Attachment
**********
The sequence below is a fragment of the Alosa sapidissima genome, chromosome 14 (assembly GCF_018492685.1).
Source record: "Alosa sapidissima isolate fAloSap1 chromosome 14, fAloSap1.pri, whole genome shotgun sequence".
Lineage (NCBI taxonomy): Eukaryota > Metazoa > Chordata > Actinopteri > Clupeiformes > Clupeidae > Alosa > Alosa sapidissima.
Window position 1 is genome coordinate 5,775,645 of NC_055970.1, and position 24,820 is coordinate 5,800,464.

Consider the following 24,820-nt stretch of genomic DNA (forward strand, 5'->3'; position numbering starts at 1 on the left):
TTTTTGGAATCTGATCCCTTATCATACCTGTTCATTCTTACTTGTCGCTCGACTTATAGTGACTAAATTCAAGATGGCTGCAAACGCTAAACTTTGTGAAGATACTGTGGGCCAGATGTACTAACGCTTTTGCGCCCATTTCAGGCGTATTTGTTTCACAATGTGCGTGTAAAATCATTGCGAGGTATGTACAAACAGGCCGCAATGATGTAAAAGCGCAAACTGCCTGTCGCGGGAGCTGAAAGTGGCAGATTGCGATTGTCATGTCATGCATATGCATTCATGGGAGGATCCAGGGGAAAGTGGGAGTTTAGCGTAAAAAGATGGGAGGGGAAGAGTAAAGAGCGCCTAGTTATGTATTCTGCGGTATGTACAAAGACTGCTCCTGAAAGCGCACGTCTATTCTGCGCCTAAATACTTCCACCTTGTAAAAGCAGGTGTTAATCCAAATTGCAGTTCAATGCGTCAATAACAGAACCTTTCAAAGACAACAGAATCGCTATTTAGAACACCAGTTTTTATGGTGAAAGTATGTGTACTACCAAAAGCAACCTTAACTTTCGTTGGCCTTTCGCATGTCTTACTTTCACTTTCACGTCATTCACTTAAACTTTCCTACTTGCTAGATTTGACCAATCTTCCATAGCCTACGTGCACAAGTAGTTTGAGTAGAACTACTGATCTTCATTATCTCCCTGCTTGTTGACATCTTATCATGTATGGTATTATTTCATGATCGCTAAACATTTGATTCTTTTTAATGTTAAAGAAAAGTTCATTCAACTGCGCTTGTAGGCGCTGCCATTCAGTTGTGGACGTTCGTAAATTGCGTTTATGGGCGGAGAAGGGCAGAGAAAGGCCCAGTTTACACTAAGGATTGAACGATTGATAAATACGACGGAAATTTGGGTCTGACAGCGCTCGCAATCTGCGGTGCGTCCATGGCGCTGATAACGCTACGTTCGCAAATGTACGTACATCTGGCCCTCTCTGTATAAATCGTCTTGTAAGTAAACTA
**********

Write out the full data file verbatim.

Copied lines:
The sequence below is a fragment of the Alosa sapidissima genome, chromosome 14 (assembly GCF_018492685.1).
Source record: "Alosa sapidissima isolate fAloSap1 chromosome 14, fAloSap1.pri, whole genome shotgun sequence".
Lineage (NCBI taxonomy): Eukaryota > Metazoa > Chordata > Actinopteri > Clupeiformes > Clupeidae > Alosa > Alosa sapidissima.
Window position 1 is genome coordinate 5,775,645 of NC_055970.1, and position 24,820 is coordinate 5,800,464.

Consider the following 24,820-nt stretch of genomic DNA (forward strand, 5'->3'; position numbering starts at 1 on the left):
TTTTTGGAATCTGATCCCTTATCATACCTGTTCATTCTTACTTGTCGCTCGACTTATAGTGACTAAATTCAAGATGGCTGCAAACGCTAAACTTTGTGAAGATACTGTGGGCCAGATGTACTAACGCTTTTGCGCCCATTTCAGGCGTATTTGTTTCACAATGTGCGTGTAAAATCATTGCGAGGTATGTACAAACAGGCCGCAATGATGTAAAAGCGCAAACTGCCTGTCGCGGGAGCTGAAAGTGGCAGATTGCGATTGTCATGTCATGCATATGCATTCATGGGAGGATCCAGGGGAAAGTGGGAGTTTAGCGTAAAAAGATGGGAGGGGAAGAGTAAAGAGCGCCTAGTTATGTATTCTGCGGTATGTACAAAGACTGCTCCTGAAAGCGCACGTCTATTCTGCGCCTAAATACTTCCACCTTGTAAAAGCAGGTGTTAATCCAAATTGCAGTTCAATGCGTCAATAACAGAACCTTTCAAAGACAACAGAATCGCTATTTAGAACACCAGTTTTTATGGTGAAAGTATGTGTACTACCAAAAGCAACCTTAACTTTCGTTGGCCTTTCGCATGTCTTACTTTCACTTTCACGTCATTCACTTAAACTTTCCTACTTGCTAGATTTGACCAATCTTCCATAGCCTACGTGCACAAGTAGTTTGAGTAGAACTACTGATCTTCATTATCTCCCTGCTTGTTGACATCTTATCATGTATGGTATTATTTCATGATCGCTAAACATTTGATTCTTTTTAATGTTAAAGAAAAGTTCATTCAACTGCGCTTGTAGGCGCTGCCATTCAGTTGTGGACGTTCGTAAATTGCGTTTATGGGCGGAGAAGGGCAGAGAAAGGCCCAGTTTACACTAAGGATTGAACGATTGATAAATACGACGGAAATTTGGGTCTGACAGCGCTCGCAATCTGCGGTGCGTCCATGGCGCTGATAACGCTACGTTCGCAAATGTACGTACATCTGGCCCTCTCTGTATAAATCGTCTTGTAAGTAAACTA